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Is Your Bird Eating His Pellets?

Does your bird like to grind pellets to dust? Find out if your bird is eating his pellets or if he might need to head to the avian veterinarian.

Margaret A. Wissman, DVM

Bird Food Pellets

Q: My bird grinds his pellets down into a fine, dusty pile. Does this mean he’s consuming them, or should there be no remnants of pellets left if he’s actually eating them?

A: Some birds that are bored spend some time grinding up their pellets in their bowl, after eating their fill, until the pellets disappear into a fine powder at the bottom of the bowl or cage. If you notice that your bird is spending time grinding pellets into dust, then this can be a clear sign that it needs some new toys, enrichment or foraging activities to keep him busy.

If you are unsure about your bird’s consumption of his pellets, and you are seeing a lot of dust in the food bowl, and you are not sure if it is producing enough droppings, then I recommend that you purchase a good quality gram scale and weigh your bird periodically, at the same time of day each time.

Keep a chart of your bird’s weight. A drop in weight of 5 to 10 percent can signify that your bird isn’t taking in enough calories or that there is a medical problem causing him to lose weight. A bird fighting an illness may not be able to take in enough calories to fight an infection or other problem and still maintain his weight.

If you are still unsure if your bird is eating enough, make an appointment with your avian vet, who can examine, weigh and test your bird for any subclinical illness, if necessary. Bring in your bird in his uncleaned cage (with white paper toweling in the bottom of the cage so your vet can easily evaluate the number and consistency of the droppings) or if the cage is too large to transport, bring in the papers from the cage bottom instead. The peace of mind from a clean bill of health for your bird is certainly worth it.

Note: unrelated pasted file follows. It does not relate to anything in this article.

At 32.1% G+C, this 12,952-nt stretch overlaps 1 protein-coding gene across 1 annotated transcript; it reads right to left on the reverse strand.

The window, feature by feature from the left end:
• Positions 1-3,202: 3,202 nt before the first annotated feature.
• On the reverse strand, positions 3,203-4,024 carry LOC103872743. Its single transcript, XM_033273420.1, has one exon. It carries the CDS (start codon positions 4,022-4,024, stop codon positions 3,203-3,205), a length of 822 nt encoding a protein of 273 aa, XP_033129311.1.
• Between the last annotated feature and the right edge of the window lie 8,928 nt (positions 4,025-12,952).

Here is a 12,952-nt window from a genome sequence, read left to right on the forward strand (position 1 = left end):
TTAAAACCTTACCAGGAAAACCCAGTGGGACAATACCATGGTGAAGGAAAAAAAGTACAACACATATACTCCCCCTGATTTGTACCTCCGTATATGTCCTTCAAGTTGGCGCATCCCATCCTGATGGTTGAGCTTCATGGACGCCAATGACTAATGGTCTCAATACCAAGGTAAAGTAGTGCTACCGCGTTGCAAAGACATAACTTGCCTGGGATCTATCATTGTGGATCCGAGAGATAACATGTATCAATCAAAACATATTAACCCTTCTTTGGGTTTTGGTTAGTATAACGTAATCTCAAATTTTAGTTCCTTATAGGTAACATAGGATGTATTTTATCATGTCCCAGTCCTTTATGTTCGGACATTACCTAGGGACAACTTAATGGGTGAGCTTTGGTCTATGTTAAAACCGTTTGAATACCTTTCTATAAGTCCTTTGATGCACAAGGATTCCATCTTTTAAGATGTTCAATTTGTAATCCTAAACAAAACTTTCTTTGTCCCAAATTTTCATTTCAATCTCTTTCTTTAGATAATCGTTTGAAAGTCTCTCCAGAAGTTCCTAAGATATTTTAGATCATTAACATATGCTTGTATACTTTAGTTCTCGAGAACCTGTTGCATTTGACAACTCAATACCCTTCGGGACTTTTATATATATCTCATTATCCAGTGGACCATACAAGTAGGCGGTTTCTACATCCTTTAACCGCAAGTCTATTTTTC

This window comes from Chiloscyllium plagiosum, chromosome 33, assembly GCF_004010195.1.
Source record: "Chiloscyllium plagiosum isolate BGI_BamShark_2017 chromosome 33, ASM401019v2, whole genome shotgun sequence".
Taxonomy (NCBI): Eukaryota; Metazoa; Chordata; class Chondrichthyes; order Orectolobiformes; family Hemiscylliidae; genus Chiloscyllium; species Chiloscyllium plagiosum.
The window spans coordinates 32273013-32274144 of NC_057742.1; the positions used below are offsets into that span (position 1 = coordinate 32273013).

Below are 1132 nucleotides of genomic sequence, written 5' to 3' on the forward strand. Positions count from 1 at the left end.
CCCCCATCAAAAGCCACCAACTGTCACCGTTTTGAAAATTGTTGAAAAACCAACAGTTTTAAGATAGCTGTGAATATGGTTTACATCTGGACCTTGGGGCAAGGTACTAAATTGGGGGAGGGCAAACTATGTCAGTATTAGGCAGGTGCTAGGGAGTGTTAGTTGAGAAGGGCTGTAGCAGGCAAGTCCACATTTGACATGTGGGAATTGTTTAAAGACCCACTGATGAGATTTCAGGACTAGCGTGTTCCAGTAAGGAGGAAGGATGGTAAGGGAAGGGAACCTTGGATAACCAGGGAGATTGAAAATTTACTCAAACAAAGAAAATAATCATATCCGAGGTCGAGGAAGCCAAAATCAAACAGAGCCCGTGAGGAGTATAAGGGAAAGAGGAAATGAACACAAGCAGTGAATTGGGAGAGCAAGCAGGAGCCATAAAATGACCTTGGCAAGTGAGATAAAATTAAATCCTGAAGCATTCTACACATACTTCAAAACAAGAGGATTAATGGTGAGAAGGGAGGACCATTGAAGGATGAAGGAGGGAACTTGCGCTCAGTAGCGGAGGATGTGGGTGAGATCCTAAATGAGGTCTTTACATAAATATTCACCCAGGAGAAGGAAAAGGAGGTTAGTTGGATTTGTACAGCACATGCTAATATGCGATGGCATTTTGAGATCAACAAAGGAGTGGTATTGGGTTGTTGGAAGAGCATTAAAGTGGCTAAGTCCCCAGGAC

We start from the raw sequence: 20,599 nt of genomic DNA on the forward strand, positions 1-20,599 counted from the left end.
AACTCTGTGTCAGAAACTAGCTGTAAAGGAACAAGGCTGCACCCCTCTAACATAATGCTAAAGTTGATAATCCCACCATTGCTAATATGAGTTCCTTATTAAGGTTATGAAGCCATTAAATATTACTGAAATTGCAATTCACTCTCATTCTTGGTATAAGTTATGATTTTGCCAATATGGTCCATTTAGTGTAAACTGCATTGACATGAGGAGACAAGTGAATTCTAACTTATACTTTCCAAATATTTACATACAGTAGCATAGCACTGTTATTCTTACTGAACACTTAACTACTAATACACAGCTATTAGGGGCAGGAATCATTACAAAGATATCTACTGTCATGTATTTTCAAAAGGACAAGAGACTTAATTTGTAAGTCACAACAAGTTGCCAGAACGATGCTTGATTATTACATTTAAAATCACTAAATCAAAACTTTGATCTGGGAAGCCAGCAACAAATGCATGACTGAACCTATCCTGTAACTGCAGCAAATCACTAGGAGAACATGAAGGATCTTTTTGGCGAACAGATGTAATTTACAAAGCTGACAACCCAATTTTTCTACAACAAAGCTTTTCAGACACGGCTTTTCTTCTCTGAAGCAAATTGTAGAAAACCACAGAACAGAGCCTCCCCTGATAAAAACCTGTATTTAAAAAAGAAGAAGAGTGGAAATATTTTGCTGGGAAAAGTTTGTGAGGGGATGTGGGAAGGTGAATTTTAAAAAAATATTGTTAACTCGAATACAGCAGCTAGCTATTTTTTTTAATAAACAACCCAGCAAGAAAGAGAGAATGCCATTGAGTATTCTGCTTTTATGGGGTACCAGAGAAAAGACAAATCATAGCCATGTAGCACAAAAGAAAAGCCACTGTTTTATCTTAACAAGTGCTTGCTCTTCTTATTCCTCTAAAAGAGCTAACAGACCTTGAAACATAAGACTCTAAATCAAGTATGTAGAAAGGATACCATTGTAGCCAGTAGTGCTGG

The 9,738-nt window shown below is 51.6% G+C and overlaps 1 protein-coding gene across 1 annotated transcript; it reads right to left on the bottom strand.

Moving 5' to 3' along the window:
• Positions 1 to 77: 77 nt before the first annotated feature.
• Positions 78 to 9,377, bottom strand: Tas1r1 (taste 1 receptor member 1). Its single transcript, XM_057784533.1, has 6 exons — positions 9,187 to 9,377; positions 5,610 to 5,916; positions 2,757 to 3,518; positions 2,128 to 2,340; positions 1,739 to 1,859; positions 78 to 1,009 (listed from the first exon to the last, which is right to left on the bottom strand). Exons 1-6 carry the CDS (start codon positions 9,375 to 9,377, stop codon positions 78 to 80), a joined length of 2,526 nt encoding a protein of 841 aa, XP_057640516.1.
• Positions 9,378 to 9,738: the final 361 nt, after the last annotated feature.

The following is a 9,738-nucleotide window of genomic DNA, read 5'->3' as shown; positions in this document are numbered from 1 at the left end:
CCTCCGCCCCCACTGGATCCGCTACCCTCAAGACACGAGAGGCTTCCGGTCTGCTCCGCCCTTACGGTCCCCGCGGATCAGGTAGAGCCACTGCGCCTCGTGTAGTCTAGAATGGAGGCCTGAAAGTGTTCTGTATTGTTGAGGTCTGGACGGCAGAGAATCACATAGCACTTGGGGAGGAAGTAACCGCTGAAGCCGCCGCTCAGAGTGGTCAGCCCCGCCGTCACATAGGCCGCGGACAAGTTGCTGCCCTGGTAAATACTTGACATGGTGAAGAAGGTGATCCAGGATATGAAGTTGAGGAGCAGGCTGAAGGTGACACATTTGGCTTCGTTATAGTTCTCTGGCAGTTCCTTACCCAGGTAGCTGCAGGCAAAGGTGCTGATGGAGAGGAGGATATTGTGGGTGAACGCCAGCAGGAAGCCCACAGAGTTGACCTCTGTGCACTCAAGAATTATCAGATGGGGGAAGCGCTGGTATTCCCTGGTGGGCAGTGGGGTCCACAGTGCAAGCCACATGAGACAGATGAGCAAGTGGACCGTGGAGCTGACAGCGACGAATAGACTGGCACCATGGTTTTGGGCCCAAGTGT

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Posted: February 21, 2014, 1:15 p.m. PDT

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Is Your Bird Eating His Pellets?

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Reader Comments
We feed petals and our bird is a bare bear eye cocktail and he does very very well. His name is Hopper and we coveted him to petals by feeding him petals in the morning when he is most hungry. The petals we feed is Harrison's and he is going very well with this food.
Posted: 4/16/2014 5:28:29 PM
It's an interesting article, but I kind of disagree with the first part. There's a small flat, raised surface on my bird's cage next to his food dish, and he uses it like a plate. He'll eat over it, so the crumbs land there, and then he'll eat the crumbs. (He does that even when he's sitting on me eating Cheerios while I lie on my back and read my Kindle. He'll eat the Cheerios, then peck at all the crumbs until they're gone.) So he sort of "makes dust," only they're really just crumbs, and he's definitely eating everything. So I think the Q/A is a little misleading (although I guess it might be a misunderstanding on my part).
Allison, Milford, CT
Posted: 4/3/2014 8:52:28 PM
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